Parents Guide to Airsoft 2019

A parent’s guide to Airsoft, what age is acceptable to let my child play airsoft? How expensive in airsoft? Is it Dangerous? And many other questions are answered below!

What is Airsoft?

Airsoft is a military simulation-based sport/hobby which uses RIFs (real imitation firearms) to fire 6mm BB’s with the help of an electric motor, gas or spring.

What’s a BB?

“BB” is short for ball bearing, In Airsoft we use polymer (plastic) ballbearings as ammunition. They come in two different sizes 6mm and 8mm although nearly all RIFs (Real Imitation firearms) are designed to shoot 6mm bbs.

Parents Guide to Airsoft 2019

How Dangerous is it?

Airsoft, in general, is very safe, like all contact sports, there will be accidents and injuries. That being said if you have the proper equipment you can minimize your chance of injury.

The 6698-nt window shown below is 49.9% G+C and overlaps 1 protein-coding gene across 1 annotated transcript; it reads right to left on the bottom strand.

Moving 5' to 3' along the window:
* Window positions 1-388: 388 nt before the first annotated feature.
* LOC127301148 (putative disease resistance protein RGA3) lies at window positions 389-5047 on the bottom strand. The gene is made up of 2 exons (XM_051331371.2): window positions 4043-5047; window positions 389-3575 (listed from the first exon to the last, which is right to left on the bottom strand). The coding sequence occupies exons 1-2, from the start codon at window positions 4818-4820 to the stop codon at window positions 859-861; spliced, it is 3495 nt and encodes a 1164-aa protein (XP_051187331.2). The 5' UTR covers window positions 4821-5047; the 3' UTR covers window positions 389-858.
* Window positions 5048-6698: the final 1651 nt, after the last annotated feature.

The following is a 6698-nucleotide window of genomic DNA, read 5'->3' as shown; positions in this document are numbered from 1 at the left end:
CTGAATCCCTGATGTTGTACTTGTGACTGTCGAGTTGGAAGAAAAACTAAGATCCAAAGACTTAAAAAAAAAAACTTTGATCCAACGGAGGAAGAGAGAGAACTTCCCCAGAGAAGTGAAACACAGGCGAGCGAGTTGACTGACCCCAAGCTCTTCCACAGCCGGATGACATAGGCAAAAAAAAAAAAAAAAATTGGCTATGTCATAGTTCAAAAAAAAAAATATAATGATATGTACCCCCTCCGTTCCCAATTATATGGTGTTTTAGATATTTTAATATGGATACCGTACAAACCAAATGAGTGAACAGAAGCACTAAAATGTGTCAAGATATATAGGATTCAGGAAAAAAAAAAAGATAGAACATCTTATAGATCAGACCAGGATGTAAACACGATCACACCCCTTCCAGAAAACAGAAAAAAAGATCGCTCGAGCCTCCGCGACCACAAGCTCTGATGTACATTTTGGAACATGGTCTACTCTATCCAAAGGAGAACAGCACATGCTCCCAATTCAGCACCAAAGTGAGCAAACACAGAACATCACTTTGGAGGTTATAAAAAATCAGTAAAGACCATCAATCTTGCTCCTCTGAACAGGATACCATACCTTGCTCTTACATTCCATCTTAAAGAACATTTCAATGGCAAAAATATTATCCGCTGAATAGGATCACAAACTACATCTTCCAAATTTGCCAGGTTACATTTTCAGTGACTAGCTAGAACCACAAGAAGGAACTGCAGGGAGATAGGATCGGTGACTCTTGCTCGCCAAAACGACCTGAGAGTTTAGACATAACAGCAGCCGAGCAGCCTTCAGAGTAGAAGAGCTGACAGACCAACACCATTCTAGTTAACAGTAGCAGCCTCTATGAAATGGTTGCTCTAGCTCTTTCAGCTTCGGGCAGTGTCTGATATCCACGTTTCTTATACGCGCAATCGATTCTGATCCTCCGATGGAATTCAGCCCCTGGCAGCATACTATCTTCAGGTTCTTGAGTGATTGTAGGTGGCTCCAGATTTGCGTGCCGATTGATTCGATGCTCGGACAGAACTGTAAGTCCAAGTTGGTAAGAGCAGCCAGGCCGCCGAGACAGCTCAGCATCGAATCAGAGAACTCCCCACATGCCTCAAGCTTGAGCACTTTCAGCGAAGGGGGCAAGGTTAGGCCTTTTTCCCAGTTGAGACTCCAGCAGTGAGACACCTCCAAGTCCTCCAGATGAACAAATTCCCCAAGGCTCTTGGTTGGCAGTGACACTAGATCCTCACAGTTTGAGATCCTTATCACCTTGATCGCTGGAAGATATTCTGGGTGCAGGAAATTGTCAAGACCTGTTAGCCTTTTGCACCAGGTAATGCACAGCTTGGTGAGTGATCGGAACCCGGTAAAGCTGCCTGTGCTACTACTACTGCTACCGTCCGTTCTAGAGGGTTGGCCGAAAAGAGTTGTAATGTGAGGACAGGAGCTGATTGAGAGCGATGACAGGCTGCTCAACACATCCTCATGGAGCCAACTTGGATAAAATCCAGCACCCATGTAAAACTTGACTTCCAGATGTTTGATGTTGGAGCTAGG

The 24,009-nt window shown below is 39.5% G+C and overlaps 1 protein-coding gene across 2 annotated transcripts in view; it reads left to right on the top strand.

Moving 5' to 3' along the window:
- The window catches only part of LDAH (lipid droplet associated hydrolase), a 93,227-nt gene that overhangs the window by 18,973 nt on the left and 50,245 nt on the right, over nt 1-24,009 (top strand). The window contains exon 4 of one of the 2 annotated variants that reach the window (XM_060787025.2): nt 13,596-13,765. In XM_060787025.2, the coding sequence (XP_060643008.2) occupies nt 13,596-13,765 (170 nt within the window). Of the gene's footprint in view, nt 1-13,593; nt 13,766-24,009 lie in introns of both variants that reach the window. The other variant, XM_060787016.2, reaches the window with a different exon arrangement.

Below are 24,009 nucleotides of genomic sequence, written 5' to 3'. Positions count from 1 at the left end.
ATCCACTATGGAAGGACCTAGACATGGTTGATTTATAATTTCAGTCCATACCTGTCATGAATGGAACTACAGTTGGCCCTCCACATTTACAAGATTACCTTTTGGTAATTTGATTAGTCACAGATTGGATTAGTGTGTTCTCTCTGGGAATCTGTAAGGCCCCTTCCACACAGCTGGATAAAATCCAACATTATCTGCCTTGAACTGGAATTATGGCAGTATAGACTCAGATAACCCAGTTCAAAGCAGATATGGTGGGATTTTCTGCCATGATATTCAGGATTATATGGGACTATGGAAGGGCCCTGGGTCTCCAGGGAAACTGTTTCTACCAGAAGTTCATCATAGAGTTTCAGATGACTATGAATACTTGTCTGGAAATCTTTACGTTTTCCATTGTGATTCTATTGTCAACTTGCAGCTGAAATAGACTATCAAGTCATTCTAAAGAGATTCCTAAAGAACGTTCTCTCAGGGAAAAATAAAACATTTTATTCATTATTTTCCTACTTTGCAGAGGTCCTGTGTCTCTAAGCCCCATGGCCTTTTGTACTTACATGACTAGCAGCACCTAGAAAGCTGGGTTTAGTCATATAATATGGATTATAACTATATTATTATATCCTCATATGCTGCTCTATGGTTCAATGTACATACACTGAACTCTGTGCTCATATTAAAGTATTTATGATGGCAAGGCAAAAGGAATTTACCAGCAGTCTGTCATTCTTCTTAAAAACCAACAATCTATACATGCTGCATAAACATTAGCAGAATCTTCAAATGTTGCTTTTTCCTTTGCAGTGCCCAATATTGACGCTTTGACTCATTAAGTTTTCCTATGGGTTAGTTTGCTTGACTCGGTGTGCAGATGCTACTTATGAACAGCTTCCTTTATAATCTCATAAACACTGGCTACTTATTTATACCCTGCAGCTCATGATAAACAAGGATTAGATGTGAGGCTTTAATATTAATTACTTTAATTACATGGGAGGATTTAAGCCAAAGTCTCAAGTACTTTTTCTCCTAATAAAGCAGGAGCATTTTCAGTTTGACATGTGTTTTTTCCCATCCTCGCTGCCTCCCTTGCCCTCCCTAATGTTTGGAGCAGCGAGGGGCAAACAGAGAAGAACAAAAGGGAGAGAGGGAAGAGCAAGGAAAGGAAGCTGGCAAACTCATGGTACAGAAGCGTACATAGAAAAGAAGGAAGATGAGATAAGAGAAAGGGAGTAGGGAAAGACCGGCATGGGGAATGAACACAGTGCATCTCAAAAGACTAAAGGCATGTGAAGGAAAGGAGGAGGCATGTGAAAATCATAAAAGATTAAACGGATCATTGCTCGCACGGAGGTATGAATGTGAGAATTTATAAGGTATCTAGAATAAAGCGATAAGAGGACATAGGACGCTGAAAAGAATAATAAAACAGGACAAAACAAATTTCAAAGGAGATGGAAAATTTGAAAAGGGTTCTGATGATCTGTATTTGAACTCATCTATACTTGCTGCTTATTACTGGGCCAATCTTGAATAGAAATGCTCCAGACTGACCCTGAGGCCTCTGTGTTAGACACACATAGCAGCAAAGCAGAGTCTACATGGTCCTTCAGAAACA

Safety Equipment & Why it’s so Serious


When attending a game for your first time it’s important to let the organisers know if you have any medical conditions. That way if anything were to happen to you they may know what’s wrong and how to help you. Sites will always have at least one ref that has first aid training for medical emergencies.

Full Face Protection

Most sites will only allow under 18s to play if they’re wearing Full face protection. This is often due to their Insurance only covering under 18’s if they’re wearing a full-face-protection. On the off-chance that the site near you doesn’t have this rule, I would still suggest that you buy a lower face mesh. This helps to ensure your teeth remain intact as they can easily get shot out if you’re not careful.